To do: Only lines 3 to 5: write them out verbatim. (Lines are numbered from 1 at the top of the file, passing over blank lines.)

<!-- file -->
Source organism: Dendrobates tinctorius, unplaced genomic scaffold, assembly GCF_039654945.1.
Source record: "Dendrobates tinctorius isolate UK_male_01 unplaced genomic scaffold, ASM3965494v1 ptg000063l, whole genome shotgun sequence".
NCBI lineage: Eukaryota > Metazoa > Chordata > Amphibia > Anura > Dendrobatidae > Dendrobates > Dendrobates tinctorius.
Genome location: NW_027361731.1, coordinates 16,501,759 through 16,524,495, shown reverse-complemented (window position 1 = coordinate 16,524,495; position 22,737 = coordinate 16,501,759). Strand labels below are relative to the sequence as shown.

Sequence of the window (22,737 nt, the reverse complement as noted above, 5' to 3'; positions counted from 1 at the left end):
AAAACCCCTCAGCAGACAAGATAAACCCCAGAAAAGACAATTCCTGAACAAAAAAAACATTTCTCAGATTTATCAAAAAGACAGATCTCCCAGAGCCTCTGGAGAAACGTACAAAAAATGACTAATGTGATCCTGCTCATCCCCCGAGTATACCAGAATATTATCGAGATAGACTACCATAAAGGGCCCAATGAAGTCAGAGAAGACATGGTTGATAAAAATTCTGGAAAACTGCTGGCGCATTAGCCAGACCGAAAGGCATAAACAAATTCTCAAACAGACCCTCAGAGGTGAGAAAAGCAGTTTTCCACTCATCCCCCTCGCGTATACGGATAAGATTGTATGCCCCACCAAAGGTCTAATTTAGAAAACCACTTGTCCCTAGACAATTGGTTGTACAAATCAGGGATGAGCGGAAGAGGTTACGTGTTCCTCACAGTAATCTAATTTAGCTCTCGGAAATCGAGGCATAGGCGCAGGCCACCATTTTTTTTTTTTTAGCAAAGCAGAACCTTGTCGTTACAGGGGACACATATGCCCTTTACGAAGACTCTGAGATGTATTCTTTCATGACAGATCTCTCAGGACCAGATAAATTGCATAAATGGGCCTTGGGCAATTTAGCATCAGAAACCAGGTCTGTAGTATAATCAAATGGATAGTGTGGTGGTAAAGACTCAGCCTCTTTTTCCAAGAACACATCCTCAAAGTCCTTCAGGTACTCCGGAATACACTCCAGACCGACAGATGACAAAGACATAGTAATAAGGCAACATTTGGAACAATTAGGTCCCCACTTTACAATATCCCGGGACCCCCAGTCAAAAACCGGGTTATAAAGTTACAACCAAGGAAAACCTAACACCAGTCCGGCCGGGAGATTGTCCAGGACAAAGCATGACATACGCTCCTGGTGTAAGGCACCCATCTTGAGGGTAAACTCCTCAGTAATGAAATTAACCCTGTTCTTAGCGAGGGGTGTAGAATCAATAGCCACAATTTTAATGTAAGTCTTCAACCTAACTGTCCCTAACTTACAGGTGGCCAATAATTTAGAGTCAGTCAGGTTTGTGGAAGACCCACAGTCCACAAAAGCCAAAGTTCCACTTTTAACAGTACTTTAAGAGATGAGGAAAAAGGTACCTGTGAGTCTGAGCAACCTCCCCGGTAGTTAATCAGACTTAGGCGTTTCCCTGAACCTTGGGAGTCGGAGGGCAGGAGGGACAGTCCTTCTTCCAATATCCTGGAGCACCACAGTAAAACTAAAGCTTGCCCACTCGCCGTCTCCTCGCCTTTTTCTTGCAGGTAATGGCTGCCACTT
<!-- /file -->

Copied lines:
NCBI lineage: Eukaryota > Metazoa > Chordata > Amphibia > Anura > Dendrobatidae > Dendrobates > Dendrobates tinctorius.
Genome location: NW_027361731.1, coordinates 16,501,759 through 16,524,495, shown reverse-complemented (window position 1 = coordinate 16,524,495; position 22,737 = coordinate 16,501,759). Strand labels below are relative to the sequence as shown.

Sequence of the window (22,737 nt, the reverse complement as noted above, 5' to 3'; positions counted from 1 at the left end):